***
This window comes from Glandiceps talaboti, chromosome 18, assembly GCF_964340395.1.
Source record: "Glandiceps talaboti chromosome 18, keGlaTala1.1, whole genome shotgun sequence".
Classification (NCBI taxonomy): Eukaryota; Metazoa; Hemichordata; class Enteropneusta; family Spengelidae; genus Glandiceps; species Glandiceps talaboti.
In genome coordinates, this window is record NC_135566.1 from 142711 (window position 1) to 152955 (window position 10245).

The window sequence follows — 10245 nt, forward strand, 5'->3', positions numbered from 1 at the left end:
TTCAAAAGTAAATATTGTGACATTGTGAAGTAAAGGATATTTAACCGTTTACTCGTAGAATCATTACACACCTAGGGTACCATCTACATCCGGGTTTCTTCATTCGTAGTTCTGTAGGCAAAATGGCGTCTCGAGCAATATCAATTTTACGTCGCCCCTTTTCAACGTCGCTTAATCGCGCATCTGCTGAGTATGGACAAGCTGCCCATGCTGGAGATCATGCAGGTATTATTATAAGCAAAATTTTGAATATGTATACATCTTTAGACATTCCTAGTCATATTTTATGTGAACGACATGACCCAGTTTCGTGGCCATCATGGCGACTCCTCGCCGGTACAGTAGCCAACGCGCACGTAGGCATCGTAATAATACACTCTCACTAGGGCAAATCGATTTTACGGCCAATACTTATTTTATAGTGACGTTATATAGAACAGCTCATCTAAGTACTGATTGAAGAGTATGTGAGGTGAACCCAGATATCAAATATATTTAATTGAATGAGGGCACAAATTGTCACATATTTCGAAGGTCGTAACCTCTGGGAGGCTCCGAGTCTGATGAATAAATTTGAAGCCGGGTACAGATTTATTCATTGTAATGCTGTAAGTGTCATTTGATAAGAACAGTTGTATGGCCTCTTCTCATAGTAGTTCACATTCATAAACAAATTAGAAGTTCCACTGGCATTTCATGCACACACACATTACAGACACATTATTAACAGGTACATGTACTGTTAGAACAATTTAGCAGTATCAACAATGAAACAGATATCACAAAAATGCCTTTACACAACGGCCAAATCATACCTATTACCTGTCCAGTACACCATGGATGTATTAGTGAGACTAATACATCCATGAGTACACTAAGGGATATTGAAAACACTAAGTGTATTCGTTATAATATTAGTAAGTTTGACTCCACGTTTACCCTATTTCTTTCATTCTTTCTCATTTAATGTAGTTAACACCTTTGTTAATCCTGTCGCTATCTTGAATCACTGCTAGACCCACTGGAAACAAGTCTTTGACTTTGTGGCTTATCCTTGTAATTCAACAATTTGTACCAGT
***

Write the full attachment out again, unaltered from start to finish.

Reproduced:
This window comes from Glandiceps talaboti, chromosome 18, assembly GCF_964340395.1.
Source record: "Glandiceps talaboti chromosome 18, keGlaTala1.1, whole genome shotgun sequence".
Classification (NCBI taxonomy): Eukaryota; Metazoa; Hemichordata; class Enteropneusta; family Spengelidae; genus Glandiceps; species Glandiceps talaboti.
In genome coordinates, this window is record NC_135566.1 from 142711 (window position 1) to 152955 (window position 10245).

The window sequence follows — 10245 nt, forward strand, 5'->3', positions numbered from 1 at the left end:
TTCAAAAGTAAATATTGTGACATTGTGAAGTAAAGGATATTTAACCGTTTACTCGTAGAATCATTACACACCTAGGGTACCATCTACATCCGGGTTTCTTCATTCGTAGTTCTGTAGGCAAAATGGCGTCTCGAGCAATATCAATTTTACGTCGCCCCTTTTCAACGTCGCTTAATCGCGCATCTGCTGAGTATGGACAAGCTGCCCATGCTGGAGATCATGCAGGTATTATTATAAGCAAAATTTTGAATATGTATACATCTTTAGACATTCCTAGTCATATTTTATGTGAACGACATGACCCAGTTTCGTGGCCATCATGGCGACTCCTCGCCGGTACAGTAGCCAACGCGCACGTAGGCATCGTAATAATACACTCTCACTAGGGCAAATCGATTTTACGGCCAATACTTATTTTATAGTGACGTTATATAGAACAGCTCATCTAAGTACTGATTGAAGAGTATGTGAGGTGAACCCAGATATCAAATATATTTAATTGAATGAGGGCACAAATTGTCACATATTTCGAAGGTCGTAACCTCTGGGAGGCTCCGAGTCTGATGAATAAATTTGAAGCCGGGTACAGATTTATTCATTGTAATGCTGTAAGTGTCATTTGATAAGAACAGTTGTATGGCCTCTTCTCATAGTAGTTCACATTCATAAACAAATTAGAAGTTCCACTGGCATTTCATGCACACACACATTACAGACACATTATTAACAGGTACATGTACTGTTAGAACAATTTAGCAGTATCAACAATGAAACAGATATCACAAAAATGCCTTTACACAACGGCCAAATCATACCTATTACCTGTCCAGTACACCATGGATGTATTAGTGAGACTAATACATCCATGAGTACACTAAGGGATATTGAAAACACTAAGTGTATTCGTTATAATATTAGTAAGTTTGACTCCACGTTTACCCTATTTCTTTCATTCTTTCTCATTTAATGTAGTTAACACCTTTGTTAATCCTGTCGCTATCTTGAATCACTGCTAGACCCACTGGAAACAAGTCTTTGACTTTGTGGCTTATCCTTGTAATTCAACAATTTGTACCAGT